When you’re planning a Minnesota day trip, where do you even start? To the south, small towns nestled in rolling hills and towering bluffs are perfect for exploring. North, the Boundary Waters are the ideal place to get away from it all. And in between, there are too many activities to list. So what do you choose? Here’s one idea: spend the day taking a lighthouse tour of the North Shore. The choppy waves of Lake Superior will relax you, and the lighthouses will offer the picturesque beauty you’re looking for.
The trip officially starts in Duluth's Canal Park.
The Duluth North Pier Light has been guiding ships since it was first lit over 100 years ago. It's located on a pier that juts out over 1,000 feet from the shore.
The Duluth South Breakwater Light is the next lighthouse to put on your list. This is the second of three lighthouses located in Canal Park.
Also over 100 years old, the South Breakwater Light may look a little less like a traditional lighthouse, but it has been an important structure in guiding ships into Duluth. The lighthouse was listed on the National Register of Historic Places in 2016.
Last but not least - in Duluth, that is - is the Duluth South Breakwater Inner Light.
You don't have to venture too far to check out the Inner Light - it's located at the edge of the pier leading to the outer light. The Inner Light forms a range with the other two lights to guide ships. Though it was sold at auction in 2008, it remains in service in Canal Park.
If you're lucky, you'll be standing in just the right spot when a ship comes in.
The lighthouse piers become quite busy when a ship comes into the harbor. A crowd forms to welcome the often huge ships, and the Lift Bridge rises to welcome them in. Really, you could spend the entire day watching ships come in. It's an unforgettable experience that never gets old. Luckily, you can plan your trip around ship arrivals and departures. Check out the schedule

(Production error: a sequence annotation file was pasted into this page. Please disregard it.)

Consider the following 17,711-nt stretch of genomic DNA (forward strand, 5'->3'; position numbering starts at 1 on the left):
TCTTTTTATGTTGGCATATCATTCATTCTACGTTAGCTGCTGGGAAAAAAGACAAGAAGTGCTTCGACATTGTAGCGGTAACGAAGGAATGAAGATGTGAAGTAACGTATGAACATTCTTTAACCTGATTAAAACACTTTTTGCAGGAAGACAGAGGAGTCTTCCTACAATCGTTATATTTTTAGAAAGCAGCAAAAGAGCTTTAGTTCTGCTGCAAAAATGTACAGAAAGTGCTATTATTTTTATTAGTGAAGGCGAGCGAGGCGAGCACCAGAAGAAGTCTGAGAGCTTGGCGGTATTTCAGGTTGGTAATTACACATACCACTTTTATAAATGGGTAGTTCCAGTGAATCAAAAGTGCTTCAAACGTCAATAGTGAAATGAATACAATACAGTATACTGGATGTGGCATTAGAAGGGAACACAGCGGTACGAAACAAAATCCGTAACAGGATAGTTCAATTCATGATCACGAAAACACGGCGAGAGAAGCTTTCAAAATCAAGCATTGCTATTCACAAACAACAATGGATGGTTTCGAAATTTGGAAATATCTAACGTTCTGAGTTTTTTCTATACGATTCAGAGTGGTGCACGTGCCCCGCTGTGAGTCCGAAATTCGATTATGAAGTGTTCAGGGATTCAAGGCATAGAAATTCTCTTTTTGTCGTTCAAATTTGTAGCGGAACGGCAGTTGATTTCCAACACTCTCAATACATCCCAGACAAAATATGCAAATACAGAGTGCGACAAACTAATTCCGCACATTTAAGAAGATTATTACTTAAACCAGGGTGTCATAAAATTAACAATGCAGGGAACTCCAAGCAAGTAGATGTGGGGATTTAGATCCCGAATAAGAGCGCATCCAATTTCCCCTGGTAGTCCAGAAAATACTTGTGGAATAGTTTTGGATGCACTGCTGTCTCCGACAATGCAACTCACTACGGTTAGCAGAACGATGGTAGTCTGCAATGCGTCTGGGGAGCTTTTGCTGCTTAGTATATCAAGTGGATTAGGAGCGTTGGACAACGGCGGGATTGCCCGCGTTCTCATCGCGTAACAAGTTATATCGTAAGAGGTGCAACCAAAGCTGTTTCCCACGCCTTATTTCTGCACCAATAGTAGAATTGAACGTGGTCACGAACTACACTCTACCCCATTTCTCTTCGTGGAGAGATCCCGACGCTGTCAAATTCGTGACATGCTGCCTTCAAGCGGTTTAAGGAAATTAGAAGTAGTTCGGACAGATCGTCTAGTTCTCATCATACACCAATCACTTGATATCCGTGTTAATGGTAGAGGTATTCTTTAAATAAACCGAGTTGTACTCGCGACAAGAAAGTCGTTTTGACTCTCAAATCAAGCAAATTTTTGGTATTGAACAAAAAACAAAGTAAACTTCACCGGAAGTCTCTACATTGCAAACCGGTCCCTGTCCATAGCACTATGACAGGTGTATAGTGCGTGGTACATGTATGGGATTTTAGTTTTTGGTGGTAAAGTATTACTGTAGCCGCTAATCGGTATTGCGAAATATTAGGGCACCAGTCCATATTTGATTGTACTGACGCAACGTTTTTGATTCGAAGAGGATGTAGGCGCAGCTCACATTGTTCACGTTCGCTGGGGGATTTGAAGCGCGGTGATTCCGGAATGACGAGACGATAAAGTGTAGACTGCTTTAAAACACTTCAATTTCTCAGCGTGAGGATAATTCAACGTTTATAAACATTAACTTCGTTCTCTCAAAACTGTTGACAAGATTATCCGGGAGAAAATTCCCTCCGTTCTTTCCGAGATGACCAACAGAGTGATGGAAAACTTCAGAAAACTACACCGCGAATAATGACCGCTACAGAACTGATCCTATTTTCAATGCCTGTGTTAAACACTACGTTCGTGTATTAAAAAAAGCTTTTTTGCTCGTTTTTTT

When you're able to tear yourself away from Canal Park, it's time to head north on Highway 61.
Two Harbors is the next stop of the day. It's about 30 miles north of Duluth. In town, you'll find plenty of shopping and dining options. And just a little ways outside of downtown, Lake Superior. Two massive ore docks are immediately visible, with a little tugboat named
Edna G nearby.
You'll also find a massive 2-8-8-4 steam locomotive.
Two Harbors rose to importance because of a railroad built to transport iron ore mined nearby. Today, you can still visit one of the remnants of the early days of Two Harbors. The train, called Yellowstone, once ran on the Duluth, Missabe and Iron Range Railway.
But of course, the real draw is the lighthouse. Luckily, there are more than one.
The first lighthouse to visit in Two Harbors is a small breakwater light. Though not quite as impressive as others, this thing is a pretty long walk from shore. With the waves crashing on either side of you, it'll feel like you're miles from land.
Not far from the breakwater is the Two Harbors Light Station.
This distinctive brick lighthouse has been around since 1892, making it the oldest working lighthouse in Minnesota. It's just under 50 feet tall, with the highest point rising 78 feet over Lake Superior. These days, the lighthouse and its historic outbuildings are home to a
charming bed and breakfast
. If you want to turn your day trip into an overnight adventure, this is the way to do it.
When you're done at the Two Harbors Light Station, it's time for the main attraction of the day.
Split Rock Lighthouse is about 20 miles north of Two Harbors on Highway 61. This gorgeous lighthouse is actually a state park. Here, you'll learn all about the lighthouse's history. And since it was completed in 1910, there is a lot of it.
Visitors can take a tour of the lighthouse and grounds.
The tour includes the opportunity to climb the spiral staircase to the top of the tower.
As you can imagine, the view is breathtaking.
The tower itself is 54 feet high, but the cliff it sits on rises 130 feet above Lake Superior.
Of course, you don't experience the full beauty of Split Rock when you're standing inside of it.
The lighthouse is best seen from afar. There are a few beautiful vantage points where you can park to view the lighthouse from the road. It is an absolute
must. Split Rock is one of the most gorgeous places in Minnesota, and may be one of the prettiest lighthouses in the United States. Savor it.
Have you been to these North Shore lighthouses? Let us know your experience! For more North Shore fun, check out the
Ultimate Minnesota Waterfalls Road Trip.
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